Rather than being an important milestone towards the achievement of the much touted development round, Hong Kong has ended as a platform for anti-development outcomes.
The declaration from the Hong Kong WTO Ministerial is a loss for African countries. They have been forced to concede on most of the positions with which they came to Hong Kong. And whatever comfort exists in the other areas is ambiguous at best, illusory at worst.
The clearest loss is in the area of services, where their right to choose which service sectors to open and to what extent, according to their own national needs, has been undermined. Annex C on services opens up for plurilateral and sectoral negotiations as well as increased foreign ownership in investment in service sectors - putting enormous pressures on African countries to open up sensitive service sectors to powerful corporations from the North.
Through the adoption of a Swiss formula on Non Agricultural Market Access (NAMA), African countries will be forced to undertake drastic cuts in their industrial tariffs. This will lead to further collapse of local industries, de-industrialisation and massive job losses. The text also opens up for sectoral elimination of industrial tariffs.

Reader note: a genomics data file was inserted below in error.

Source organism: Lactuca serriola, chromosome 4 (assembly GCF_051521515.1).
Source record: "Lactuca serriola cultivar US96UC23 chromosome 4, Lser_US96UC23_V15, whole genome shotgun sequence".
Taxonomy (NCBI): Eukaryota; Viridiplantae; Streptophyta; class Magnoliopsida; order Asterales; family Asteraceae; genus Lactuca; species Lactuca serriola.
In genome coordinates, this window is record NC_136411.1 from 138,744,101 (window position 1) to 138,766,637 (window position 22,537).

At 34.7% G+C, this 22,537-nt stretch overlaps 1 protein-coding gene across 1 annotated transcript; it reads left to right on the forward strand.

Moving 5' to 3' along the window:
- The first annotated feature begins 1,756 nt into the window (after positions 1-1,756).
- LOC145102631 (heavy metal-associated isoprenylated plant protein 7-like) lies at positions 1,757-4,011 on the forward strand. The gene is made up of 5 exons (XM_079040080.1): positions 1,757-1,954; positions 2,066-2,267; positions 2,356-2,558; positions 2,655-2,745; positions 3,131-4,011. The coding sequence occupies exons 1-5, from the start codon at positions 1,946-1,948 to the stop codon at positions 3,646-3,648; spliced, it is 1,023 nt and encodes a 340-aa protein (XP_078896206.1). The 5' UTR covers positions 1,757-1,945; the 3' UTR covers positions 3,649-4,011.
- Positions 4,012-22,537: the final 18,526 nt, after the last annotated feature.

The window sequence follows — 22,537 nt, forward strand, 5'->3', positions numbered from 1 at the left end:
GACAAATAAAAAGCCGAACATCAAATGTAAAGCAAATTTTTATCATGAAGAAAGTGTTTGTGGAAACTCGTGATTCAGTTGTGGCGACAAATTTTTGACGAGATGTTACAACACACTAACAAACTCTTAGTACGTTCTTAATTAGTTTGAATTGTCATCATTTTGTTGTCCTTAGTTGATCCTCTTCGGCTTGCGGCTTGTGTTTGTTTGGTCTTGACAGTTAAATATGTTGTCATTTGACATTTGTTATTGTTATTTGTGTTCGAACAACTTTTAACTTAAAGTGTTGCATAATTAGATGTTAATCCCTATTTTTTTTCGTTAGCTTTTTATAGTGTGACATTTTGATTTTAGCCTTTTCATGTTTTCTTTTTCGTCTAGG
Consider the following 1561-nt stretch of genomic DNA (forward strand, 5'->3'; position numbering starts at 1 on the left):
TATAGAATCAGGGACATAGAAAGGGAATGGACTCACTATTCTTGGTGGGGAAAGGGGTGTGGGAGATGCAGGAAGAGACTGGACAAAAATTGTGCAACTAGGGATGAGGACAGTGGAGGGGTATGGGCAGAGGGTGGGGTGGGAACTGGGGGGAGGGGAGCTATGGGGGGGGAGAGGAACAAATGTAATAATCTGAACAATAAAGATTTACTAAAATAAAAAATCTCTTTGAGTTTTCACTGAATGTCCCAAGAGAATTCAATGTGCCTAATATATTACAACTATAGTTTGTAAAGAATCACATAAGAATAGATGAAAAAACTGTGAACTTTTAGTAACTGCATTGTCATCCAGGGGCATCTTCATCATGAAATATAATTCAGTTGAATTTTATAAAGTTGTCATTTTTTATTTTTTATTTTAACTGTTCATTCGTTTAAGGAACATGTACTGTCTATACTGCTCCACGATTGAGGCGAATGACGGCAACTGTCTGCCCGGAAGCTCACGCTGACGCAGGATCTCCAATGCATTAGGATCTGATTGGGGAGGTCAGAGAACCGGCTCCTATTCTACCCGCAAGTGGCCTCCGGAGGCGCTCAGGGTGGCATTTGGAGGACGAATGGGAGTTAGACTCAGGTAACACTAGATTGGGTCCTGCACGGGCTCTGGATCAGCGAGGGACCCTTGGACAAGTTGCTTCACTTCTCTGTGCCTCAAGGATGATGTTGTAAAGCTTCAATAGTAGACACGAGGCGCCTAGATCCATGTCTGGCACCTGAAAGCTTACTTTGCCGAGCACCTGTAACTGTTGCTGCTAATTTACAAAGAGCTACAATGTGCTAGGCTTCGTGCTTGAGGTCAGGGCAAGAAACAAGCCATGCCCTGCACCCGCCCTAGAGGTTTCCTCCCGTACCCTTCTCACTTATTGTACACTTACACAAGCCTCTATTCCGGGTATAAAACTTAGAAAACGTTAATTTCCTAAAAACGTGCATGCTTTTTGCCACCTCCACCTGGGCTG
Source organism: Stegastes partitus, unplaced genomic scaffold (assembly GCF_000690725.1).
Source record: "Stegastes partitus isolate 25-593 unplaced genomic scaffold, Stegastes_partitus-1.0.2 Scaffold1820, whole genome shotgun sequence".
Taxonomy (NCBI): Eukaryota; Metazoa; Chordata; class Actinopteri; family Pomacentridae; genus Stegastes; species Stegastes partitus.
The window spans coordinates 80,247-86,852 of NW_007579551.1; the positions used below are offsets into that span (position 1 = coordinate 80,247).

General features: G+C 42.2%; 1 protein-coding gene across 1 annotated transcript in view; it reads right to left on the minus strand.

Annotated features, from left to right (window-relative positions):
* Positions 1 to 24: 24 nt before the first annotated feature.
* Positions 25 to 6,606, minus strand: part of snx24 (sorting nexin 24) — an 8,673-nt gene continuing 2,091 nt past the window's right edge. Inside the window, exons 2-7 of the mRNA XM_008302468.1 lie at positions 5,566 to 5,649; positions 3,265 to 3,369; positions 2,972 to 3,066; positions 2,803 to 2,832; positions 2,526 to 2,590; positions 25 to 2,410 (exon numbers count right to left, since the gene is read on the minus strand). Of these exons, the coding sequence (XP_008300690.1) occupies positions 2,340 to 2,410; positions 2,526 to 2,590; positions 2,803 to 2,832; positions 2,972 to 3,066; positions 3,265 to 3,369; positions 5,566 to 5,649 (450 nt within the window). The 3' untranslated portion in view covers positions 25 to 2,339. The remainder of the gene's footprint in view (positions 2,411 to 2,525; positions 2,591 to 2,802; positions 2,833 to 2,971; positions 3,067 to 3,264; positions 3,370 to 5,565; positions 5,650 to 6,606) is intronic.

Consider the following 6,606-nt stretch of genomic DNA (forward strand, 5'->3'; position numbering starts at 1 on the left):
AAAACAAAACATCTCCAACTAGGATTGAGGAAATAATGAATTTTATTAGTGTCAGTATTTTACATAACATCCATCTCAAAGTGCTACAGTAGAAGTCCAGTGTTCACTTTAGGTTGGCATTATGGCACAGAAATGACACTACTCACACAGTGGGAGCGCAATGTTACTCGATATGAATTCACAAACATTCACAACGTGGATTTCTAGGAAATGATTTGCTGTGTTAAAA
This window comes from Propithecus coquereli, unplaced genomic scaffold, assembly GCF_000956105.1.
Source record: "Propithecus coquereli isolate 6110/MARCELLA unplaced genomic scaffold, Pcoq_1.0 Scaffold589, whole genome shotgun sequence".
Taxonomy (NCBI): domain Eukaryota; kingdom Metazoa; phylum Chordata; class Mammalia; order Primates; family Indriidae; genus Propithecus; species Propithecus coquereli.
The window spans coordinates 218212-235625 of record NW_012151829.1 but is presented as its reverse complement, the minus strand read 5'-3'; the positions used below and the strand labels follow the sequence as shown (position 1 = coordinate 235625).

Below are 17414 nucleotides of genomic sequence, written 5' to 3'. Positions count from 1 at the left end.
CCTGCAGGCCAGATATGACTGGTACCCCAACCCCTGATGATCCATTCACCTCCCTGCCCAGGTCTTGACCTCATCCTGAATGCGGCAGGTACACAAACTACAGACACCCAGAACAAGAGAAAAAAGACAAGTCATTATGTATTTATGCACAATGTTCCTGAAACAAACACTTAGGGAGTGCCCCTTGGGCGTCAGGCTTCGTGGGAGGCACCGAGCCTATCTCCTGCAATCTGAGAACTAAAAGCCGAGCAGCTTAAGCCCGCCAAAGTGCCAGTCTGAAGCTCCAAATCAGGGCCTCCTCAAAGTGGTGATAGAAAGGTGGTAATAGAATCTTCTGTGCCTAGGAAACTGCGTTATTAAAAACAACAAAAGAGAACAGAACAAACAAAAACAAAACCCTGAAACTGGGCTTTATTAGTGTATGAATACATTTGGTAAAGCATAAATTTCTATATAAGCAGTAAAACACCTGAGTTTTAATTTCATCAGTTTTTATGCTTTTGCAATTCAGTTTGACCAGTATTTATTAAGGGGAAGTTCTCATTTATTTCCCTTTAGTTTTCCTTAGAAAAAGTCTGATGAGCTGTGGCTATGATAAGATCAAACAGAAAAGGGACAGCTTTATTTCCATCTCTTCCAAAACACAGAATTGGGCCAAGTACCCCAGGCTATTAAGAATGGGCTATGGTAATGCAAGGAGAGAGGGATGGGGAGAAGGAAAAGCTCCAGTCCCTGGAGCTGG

In the area of agriculture, critical African interests have been ignored, such as the need for specific flexibilities for developing countries with tariff ceilings and homogenous low bindings.
The end date of 2013 for the elimination of export subsidies looses in significance when compared to the damages to African farmers caused by domestic support measures in the rich countries. The domestic support in the EU amounts to 55 billion euros, while export subsidies amount to 3 billion euros.
The rich countries have also given themselves an escape route through a formulation that the end date will be confirmed only upon the completion of the modalities.
All this in return for a so-called development package which is essentially empty. The offer to Least Developed Countries (LDCs) is far below expectations. Instead of the initial demand of bound duty-free and quota-free access to developed country markets on all products for all LDCs, they have seen this offer being watered down to a product coverage of 97% with a best endeavour language of "on a lasting basis". This means that the rich countries can exempt exactly those products that are of export interest to African LDCs.
Aid for trade is basically an empty proposal at best, because there is no commitment to providing the money promised; and at worst, an aid for trade liberalization to support African economies adjust to forced liberalization.
On cotton, the main threat to African cotton producers - the domestic support in the industrialized countries which destroys the market for millions of African cotton farmers - has not been removed.